Nigeria’s Economic Reform Programs Must Be Implemented To Achieve Its Potentials: UBS CIO Reports
UBS Wealth Management’s Chief Investment Office (CIO) today launched Africa – Cradle of Diversity, a new report on the continent’s economic prospects and challenges.
The report highlights that of the 64 nations the IMF projects to have average real GDP growth of more than 4% in the next five years, more than half are in Africa.
As Africa’s largest country both in terms of GDP and population, Nigeria offers enormous potential for the nation’s domestic market, according to the report’s findings. The UN expects Nigeria’s population to reach up to 1 billion people by 2100, offering unusual potential for growth. At the same time, population growth presents a significant challenge in terms of job creation for new labor market entrants and the nation’s geographic limitations, considering Nigeria’s territory is approximately the size of Texas.
In addition, UBS CIO research shows that indicators relating to governance and ease of doing business are clearly weaker than for peers, thus underpinning the need for reforms as foreseen in Nigeria’s Economic Recovery and Growth Plan.
Decisive factors outlined in the report include efforts to broaden the country’s tax base and to diversify its economy. Nigeria’s revenue base heavily relies on oil-related activities, which exposes the nation’s fiscal balance to energy price shocks and volatility risks.
Nigeria is Africa’s largest oil exporter and while commodity exports remain a major growth driver in many African countries, their importance is slowly declining as domestic demand plays an expanding role in sustaining growth. Some of the continent’s fastest growing economies are concentrated in non-resource-rich countries like Côte d’Ivoire, Senegal, Kenya and Ethiopia, which are expected to grow between 6% and 8% in the next few years.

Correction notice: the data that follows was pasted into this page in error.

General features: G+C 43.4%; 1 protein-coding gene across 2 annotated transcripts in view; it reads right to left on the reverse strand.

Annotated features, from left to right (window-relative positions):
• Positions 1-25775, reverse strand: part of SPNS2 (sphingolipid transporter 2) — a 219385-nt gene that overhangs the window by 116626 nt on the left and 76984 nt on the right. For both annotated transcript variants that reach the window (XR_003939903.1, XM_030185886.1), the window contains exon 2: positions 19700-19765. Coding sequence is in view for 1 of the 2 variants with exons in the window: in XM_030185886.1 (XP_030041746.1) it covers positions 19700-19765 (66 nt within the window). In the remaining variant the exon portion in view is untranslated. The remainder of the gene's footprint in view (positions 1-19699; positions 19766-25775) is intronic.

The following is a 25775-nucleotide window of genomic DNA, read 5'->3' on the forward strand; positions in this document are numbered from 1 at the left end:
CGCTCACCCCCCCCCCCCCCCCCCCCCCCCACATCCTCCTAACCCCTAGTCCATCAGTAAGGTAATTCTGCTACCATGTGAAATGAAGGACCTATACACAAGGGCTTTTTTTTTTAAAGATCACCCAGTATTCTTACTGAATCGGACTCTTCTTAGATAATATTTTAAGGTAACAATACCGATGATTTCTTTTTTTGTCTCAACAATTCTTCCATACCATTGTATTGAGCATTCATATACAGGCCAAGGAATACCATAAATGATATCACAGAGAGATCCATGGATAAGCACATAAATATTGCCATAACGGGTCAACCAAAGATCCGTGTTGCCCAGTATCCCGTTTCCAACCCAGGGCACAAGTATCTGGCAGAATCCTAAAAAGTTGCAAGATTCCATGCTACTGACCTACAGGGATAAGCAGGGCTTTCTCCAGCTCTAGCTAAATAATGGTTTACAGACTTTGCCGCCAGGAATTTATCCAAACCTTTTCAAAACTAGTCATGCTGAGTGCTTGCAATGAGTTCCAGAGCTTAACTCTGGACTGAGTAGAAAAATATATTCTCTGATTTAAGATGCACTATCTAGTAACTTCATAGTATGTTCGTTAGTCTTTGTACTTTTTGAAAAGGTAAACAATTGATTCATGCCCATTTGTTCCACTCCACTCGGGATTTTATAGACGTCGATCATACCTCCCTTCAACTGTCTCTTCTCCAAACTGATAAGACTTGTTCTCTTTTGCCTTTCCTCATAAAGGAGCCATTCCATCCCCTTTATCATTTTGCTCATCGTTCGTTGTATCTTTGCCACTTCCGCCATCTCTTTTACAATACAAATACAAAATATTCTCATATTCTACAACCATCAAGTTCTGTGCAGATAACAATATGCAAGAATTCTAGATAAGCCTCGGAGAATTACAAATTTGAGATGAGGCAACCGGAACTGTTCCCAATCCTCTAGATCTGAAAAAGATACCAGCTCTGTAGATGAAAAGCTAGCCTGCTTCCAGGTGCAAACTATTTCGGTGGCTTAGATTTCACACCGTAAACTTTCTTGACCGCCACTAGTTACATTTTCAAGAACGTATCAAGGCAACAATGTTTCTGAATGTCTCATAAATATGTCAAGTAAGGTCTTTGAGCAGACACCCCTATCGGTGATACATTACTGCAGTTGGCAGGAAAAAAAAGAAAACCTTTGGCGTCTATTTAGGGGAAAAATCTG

The report points out that the manufacturing industry is probably one of the most overlooked sectors in Africa, despite the continent’s potential to become the world’s next low-cost manufacturing hub and a leading global player in resource-intensive manufacturing.
Competitive labor costs, abundance of raw materials, convenient transit locations for export and large markets for local consumption position many African countries well to replace Asian competitors as attractive locations to produce goods and draw manufacturing foreign direct investment.
In the short term, further progress toward the liberalization of the Nigerian currency’s exchange rate will have a decisive impact on the inflow of such investment.
Ali Janoudi, Head of Central and Eastern Europe, Middle East and Africa, France and Belgium International at UBS Wealth Management, said: “We see tremendous potential for Nigeria’s economy, which is Africa’s largest, but in order to achieve its potential, current reform programs must be implemented and in some instances, accelerated. The current climate of higher energy prices and relative domestic stability indicate now is the right time to act.”
Michael Bolliger, Head of Emerging Market Asset Allocation at UBS Wealth Management’s CIO, said: “In the near term, oil will remain an important source of income for Nigeria. However, the impressive growth rates of non-resource-rich countries in Africa clearly indicate that development beyond oil is the way forward.”